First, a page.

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which, nine out of ten of the small fry of literary gossips would perhaps get very few ideas. We are asked, "Where is our literature?" and God knows, we have little to exhibit, in reply to the sneering interrogation. But instead of creating it, by regular labour and discreet encouragement, talent has been wasted in virulent retorts on the inquirers, and idle abuse of the productions of their countrymen. The strength that should have been exerted in creating a fabric of its own, has been fruitlessly employed in endeavouring to prostrate those of others. Public taste has been led into the same channel; and so completely disagreeable has been the result, that scarcely any book, on whatsoever subject, can give unmingled satisfaction to the reader. It is not judged by its intrinsic and absolute merit, but by comparison and relation. Even the lighter orders of literature are no longer sought for the purpose of pure amusement. Novels, for instance, intended to alleviate the cares of this world, by a well-wrought legend of romance, or sentiment, or real life, are read through the goggles of false criticism; and yield delight, only by the detection of some passage, supposed to be adumbrated from another work,— -or some scene, in which the author is supposed to be inferior to himself. And poetry, sacred poetry, which should be the overflowing of the mind in its finest abstraction, and be read only to be felt, is read only to be criticised. These misnamed reviewers, far worse than what Voltaire in his day called “ ces excremens de la literature," (and which were too flat reading for one of his heroes,* even during a whole years' imprisonment,) have had all these bad effects. They begin even in the printing office, where the compositors consult their little Walkers, to correct the author's orthography; and amend his punctuation, by certain intuitive systems of their own. I pray you, if our printer keeps any such devils, kick me them out of the shop, before we proceed to business. Our contributors have as good a right to spell their own way, as Mr. Walker; and I do not believe the printers can mend their stops.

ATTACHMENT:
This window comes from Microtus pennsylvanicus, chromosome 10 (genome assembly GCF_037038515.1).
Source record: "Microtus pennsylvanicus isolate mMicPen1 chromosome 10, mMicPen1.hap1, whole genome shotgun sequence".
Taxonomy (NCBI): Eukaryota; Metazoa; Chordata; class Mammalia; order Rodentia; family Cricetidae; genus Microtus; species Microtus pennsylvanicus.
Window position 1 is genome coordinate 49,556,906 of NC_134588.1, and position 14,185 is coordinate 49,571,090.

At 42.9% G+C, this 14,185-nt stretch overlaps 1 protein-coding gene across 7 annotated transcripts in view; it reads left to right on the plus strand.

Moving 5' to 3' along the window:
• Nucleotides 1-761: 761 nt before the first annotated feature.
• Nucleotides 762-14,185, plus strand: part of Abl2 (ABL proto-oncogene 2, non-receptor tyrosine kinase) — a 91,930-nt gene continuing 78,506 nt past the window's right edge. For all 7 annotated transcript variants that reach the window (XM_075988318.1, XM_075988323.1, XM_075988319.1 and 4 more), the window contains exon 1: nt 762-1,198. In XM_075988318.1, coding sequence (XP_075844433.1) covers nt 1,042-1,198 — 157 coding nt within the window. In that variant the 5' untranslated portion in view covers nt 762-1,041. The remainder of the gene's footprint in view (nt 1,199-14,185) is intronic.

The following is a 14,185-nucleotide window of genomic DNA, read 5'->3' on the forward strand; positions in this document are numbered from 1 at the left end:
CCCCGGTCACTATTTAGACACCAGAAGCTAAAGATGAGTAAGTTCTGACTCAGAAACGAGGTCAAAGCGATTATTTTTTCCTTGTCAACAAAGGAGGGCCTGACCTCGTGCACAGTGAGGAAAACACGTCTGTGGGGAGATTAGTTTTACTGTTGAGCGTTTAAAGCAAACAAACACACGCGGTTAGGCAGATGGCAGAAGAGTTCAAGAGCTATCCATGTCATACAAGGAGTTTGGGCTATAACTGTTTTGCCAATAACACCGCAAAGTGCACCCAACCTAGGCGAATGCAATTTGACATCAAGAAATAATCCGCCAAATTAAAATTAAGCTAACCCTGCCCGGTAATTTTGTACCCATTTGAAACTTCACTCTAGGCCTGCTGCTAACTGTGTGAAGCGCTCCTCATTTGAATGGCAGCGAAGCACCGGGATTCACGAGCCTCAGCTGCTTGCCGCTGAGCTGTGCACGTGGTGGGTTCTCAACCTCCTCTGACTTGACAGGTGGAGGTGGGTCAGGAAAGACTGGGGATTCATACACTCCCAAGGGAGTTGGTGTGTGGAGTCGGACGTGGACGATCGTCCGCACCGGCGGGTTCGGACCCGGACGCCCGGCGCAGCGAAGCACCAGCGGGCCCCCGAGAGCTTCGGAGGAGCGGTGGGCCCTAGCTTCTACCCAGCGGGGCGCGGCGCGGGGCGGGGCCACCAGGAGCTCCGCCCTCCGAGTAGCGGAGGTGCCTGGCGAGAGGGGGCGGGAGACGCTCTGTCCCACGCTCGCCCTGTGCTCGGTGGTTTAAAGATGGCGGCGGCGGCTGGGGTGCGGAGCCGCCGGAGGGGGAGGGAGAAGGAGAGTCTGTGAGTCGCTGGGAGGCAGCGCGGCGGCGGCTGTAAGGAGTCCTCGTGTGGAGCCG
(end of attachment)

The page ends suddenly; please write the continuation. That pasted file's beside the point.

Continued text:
PUB. Do you mean then to exclude reviews entirely?
ED.-By no means. I am only sick of the name and the manner. We will notice works of genius or talent; and endeavour to point out their excellencies, perhaps defects; taking care, however, not to run against snaggs, and expose our own conceit and ignorance, under the notion of triumphant superiority, as some of our predecessors have done before us,
and some of our cotemporaries do now. Works that are good for nothing we shall not notice at all; unless some of us choose to indulge in harmless merriment, at the expense of fair game. We live in an age of quackery; and quacks of all kinds ought to be exposed. So also we must never hesitate to repel all attacks upon morality, or correct principle, when there is talent enough developed to render them dangerous.
PUB.-Then you will admit essays on all subjects connected with general literature, manners, and morals. TalesED. If they be not sentimental. PUB.-Satire
ED.-If it be not personal.
PUB.-Letters from your numerous correspondentsED.-Yes-we must immediately open a correspondence with all the great authors dead and alive. We will publish the posthumous works of some great geniuses who never existed; and, of course, shall be favoured with communications from some imaginary correspondents. These last will be good contributors, as they will never ask for compensation.
PUB.-You will also occasionally insert scientific communications.
ED.-If we can get them: they will make good ballast.
ED.-Yes, alas! we must have some poetry, men, gods, and columns" to the contrary notwithstanding. I know but one man in this city and county, who is able to write poetry; and he is lazy to a degree. But we will immediately open a correspondence with the only two other American poets, at present extant, and try whether they will aid us in an extremity. If they will not, we must do like Blackwood's people-write verses for them, and swear to their being genuine, in the teeth of the authors themselves. We may serve the prose writers in the same way. I have two contributors, who can imitate any body's style; and, barring the matter, which is, after all, a mere trifle, write as well, if not better, than the originals. This is entre nous. As for magazine poetry, however, it is generally mere slops. I can make it myself, on a pinch, if it is absolutely necessary to stop up a hiatus. My verses can fill a gap, as Falstaff's soldiers did a pit, full as well as any others of the same length.
PUB. Beside what you have mentioned, it may be expedient to give summary notices of new publications. We can find a very good hand for you at that business.
ED.-It seems then we shall make a regular magazine, treating like the rest, "de omnibus rebus et quibusdam aliis."
ED. I am very glad to hear it. I should like to know how we are to get up the first number. Commencez par le com
PUB. We must collect as decent materials as possible. Once fairly started on the plan we propose, we have no doubt that your difficulty will not arise from the paucity, but rather from the redundancy of matter.